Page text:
Will there be any future regulation to the PRS regarding energy efficiency?

Yes, with the introduction of last year’s Energy Act 2011, the Government has made provisions to regulate and ensure the take up of cost effective energy efficiency improvements.

The provisions are that from April 2016, private residential landlords will be unable to refuse a tenant’s ‘reasonable’ request for consent to improve the energy efficiency within the property, where financial support is available, such as the Green Deal and/or the Energy Company Obligation (ECO)

The Act has also made provisions to provide the powers for Government to ensure that from April 2018, it will be deemed unlawful to let a domestic or non-domestic property that does not meet a minimum energy efficiency standard rating, likely to be set at EPC rating “E”.

Who is liable for the Green Deal charge during tenancy void periods?

The landlord. Responsibility for paying the Green Deal charge moves back from the tenant to the landlord when a property becomes vacant, as is the case with regular utility bills. The Green Deal charge is attached to the electricity bill.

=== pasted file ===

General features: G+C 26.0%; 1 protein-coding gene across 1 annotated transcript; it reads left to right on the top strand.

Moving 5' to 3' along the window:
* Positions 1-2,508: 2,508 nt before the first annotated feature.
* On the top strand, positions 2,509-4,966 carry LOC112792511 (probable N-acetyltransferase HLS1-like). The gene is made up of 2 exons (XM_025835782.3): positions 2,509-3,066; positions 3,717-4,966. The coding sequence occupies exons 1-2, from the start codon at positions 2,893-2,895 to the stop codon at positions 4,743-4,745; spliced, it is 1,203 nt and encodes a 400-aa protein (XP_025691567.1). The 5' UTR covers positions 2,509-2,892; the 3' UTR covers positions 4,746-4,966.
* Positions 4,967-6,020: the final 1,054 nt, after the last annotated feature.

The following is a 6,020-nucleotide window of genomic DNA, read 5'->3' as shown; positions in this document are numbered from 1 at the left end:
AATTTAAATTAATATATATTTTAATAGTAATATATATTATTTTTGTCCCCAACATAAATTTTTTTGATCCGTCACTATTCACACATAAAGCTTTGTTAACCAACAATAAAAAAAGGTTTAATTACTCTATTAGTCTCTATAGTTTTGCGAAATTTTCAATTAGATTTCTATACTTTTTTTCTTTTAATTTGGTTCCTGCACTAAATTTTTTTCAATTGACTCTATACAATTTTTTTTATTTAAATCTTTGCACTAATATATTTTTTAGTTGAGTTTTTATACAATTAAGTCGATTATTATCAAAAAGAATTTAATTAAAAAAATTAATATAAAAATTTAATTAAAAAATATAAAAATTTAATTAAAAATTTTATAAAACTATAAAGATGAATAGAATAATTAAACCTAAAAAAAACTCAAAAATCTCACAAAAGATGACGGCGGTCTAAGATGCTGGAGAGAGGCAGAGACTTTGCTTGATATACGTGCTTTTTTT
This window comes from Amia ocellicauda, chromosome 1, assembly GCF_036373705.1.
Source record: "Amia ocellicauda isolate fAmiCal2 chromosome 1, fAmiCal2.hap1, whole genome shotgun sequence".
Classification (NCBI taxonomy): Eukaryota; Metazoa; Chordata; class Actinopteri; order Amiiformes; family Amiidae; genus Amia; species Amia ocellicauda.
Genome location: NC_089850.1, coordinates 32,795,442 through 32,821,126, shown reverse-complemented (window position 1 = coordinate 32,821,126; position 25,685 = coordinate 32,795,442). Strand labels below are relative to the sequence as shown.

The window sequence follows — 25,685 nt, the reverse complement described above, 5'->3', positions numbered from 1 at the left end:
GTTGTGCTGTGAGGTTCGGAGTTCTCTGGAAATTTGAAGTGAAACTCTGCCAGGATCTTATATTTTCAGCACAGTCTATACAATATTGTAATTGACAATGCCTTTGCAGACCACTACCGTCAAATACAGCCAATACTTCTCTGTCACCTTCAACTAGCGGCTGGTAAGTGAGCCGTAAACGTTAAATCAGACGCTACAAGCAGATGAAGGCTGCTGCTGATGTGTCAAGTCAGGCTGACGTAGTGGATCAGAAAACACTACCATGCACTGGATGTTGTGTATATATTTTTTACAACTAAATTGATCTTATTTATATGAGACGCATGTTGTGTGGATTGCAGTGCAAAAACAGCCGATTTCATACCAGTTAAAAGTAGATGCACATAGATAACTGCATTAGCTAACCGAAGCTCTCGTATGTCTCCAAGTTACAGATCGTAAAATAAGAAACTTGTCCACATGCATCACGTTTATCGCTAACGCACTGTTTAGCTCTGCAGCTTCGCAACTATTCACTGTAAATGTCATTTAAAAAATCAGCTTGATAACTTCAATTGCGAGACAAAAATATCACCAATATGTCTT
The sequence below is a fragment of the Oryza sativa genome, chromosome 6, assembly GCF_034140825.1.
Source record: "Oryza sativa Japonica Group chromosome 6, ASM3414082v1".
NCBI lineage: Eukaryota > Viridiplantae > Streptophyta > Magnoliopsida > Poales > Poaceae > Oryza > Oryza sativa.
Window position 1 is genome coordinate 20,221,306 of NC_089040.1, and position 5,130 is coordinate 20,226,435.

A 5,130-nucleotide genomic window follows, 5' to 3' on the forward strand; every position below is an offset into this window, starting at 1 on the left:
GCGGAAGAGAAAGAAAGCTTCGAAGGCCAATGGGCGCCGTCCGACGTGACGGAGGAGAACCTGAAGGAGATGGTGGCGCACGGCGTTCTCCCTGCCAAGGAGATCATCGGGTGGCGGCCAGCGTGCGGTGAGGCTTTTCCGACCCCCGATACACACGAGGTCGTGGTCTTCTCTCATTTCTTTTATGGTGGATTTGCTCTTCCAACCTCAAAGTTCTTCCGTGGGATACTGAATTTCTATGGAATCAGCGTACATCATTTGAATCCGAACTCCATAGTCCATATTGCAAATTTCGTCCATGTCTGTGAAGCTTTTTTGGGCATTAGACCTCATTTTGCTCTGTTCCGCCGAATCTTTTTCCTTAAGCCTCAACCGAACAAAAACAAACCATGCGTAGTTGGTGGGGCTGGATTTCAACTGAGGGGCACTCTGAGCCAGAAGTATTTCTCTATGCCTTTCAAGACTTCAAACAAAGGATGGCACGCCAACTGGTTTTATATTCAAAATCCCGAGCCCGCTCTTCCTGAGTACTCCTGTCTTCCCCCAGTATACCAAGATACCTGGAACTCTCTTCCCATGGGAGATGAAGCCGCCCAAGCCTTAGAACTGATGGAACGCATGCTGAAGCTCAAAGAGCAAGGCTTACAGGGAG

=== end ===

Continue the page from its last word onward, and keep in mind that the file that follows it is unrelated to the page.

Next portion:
Will landlords be liable if the tenant refuses to pay?

No. The tenant, being the electricity bill payer, will be ultimately responsible, which is no different than with the regular energy bill liability.

Who can take out the Green Deal?

It is likely that tenants will not be able to initiate and take out the Green Deal on a rented property without the consent of the landlord. Conversely, it is understood that the landlord will need to obtain the consent of the existing tenant.

Will new buyers/tenants need to be informed of a Green Deal attachment?

Yes, when a property with a Green Deal attached to its electricity bill is sold or rented, the person considering buying or renting the property should be informed about the Green Deal and what it means for them.

How will new buyers/tenants be informed of a Green Deal attachment?

The Green Deal will be disclosed using the Energy Performance Certificate (EPC), whereby under The European Directive on the Energy Performance of Buildings Article 7, regulation 5A (4) it is a legal requirement to have or have commissioned an EPC prior to marketing a property for sale or rent, with an absolute duty to provide it within 28 days of the property going on the market.

What should I do if I want to find out more?

Please feel free to contact Redstones Brentwood Lettings & Property Management on 01277 230300 or the dedicated public helpline on 0300 123 1234.